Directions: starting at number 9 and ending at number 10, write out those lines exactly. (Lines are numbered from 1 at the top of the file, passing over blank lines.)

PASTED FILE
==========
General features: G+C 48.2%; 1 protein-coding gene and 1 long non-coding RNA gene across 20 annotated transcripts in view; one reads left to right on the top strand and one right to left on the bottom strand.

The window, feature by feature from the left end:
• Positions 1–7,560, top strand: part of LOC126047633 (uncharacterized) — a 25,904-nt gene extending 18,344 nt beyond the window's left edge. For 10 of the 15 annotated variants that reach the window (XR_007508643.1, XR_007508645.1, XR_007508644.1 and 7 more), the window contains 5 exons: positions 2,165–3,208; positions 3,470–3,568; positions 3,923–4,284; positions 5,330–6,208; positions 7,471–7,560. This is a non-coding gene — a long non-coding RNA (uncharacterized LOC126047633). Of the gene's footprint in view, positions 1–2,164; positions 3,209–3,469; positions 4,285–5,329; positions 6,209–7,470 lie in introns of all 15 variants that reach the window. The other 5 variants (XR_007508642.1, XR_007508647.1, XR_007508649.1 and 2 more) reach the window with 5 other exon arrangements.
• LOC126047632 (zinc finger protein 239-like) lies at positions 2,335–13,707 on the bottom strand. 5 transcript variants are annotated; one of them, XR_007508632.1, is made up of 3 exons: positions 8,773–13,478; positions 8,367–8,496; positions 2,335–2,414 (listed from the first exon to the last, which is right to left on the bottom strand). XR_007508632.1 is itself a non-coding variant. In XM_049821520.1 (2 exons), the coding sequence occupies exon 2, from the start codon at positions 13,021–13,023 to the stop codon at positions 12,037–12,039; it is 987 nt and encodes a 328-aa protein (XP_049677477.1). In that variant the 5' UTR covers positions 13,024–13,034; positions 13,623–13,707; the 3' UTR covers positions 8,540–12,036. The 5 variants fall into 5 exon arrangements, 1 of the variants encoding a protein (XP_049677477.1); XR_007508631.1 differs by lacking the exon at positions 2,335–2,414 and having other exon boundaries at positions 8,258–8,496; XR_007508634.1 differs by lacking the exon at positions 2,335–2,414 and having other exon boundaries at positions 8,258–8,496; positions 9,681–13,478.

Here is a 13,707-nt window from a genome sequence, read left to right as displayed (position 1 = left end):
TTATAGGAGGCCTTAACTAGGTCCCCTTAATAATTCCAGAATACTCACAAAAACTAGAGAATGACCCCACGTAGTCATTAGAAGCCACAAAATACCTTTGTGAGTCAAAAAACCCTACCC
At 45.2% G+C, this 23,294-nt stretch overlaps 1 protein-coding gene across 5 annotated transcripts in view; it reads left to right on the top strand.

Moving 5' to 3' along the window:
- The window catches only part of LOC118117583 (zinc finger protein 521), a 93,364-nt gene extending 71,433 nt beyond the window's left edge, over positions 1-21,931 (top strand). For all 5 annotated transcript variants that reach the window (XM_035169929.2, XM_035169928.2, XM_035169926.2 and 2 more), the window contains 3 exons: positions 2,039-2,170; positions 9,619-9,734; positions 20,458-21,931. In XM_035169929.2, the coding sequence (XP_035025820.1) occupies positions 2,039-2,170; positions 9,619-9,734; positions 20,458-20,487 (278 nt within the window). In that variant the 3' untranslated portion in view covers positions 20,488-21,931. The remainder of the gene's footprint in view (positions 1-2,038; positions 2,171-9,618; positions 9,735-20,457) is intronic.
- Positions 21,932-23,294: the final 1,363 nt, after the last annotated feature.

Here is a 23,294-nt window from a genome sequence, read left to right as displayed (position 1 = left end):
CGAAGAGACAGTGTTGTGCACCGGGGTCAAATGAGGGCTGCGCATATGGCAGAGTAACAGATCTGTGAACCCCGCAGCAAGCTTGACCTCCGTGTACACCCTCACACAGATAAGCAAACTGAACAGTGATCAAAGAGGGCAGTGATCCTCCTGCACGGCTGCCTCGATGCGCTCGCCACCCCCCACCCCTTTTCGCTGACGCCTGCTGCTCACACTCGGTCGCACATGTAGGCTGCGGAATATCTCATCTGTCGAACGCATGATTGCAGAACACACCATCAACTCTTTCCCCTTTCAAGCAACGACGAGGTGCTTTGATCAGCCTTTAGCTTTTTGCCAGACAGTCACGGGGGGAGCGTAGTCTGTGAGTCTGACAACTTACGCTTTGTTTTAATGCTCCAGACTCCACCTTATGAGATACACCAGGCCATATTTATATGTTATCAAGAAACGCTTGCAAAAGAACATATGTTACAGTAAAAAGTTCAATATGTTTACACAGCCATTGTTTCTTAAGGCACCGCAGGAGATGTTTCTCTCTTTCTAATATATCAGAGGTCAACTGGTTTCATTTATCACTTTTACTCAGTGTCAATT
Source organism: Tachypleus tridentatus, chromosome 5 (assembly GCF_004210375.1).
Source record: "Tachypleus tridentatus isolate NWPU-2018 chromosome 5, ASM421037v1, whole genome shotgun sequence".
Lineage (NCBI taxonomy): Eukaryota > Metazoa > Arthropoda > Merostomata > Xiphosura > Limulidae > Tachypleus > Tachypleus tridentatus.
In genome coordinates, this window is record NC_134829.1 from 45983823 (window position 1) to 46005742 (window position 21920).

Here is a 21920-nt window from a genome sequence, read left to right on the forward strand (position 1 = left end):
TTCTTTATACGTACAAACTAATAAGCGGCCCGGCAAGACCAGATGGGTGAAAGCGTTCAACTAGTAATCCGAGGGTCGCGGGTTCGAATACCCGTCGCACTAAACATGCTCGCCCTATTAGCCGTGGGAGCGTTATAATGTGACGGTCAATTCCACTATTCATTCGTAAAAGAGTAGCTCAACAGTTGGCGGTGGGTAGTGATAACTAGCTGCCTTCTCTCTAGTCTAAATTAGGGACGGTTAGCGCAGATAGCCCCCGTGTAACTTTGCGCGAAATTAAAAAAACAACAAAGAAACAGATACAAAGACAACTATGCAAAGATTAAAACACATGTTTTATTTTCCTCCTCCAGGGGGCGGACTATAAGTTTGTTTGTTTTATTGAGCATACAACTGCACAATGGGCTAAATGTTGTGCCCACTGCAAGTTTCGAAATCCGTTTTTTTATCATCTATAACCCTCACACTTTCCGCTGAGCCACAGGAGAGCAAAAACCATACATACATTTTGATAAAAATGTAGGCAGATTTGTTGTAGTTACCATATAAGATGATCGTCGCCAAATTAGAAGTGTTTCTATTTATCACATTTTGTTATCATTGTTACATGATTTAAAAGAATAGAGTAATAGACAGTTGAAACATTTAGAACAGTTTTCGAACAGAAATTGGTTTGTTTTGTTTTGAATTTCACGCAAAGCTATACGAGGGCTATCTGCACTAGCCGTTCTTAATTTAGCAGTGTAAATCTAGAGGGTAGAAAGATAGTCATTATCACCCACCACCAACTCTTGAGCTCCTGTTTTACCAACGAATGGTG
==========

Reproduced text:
- The window catches only part of LOC118117583 (zinc finger protein 521), a 93,364-nt gene extending 71,433 nt beyond the window's left edge, over positions 1-21,931 (top strand). For all 5 annotated transcript variants that reach the window (XM_035169929.2, XM_035169928.2, XM_035169926.2 and 2 more), the window contains 3 exons: positions 2,039-2,170; positions 9,619-9,734; positions 20,458-21,931. In XM_035169929.2, the coding sequence (XP_035025820.1) occupies positions 2,039-2,170; positions 9,619-9,734; positions 20,458-20,487 (278 nt within the window). In that variant the 3' untranslated portion in view covers positions 20,488-21,931. The remainder of the gene's footprint in view (positions 1-2,038; positions 2,171-9,618; positions 9,735-20,457) is intronic.
- Positions 21,932-23,294: the final 1,363 nt, after the last annotated feature.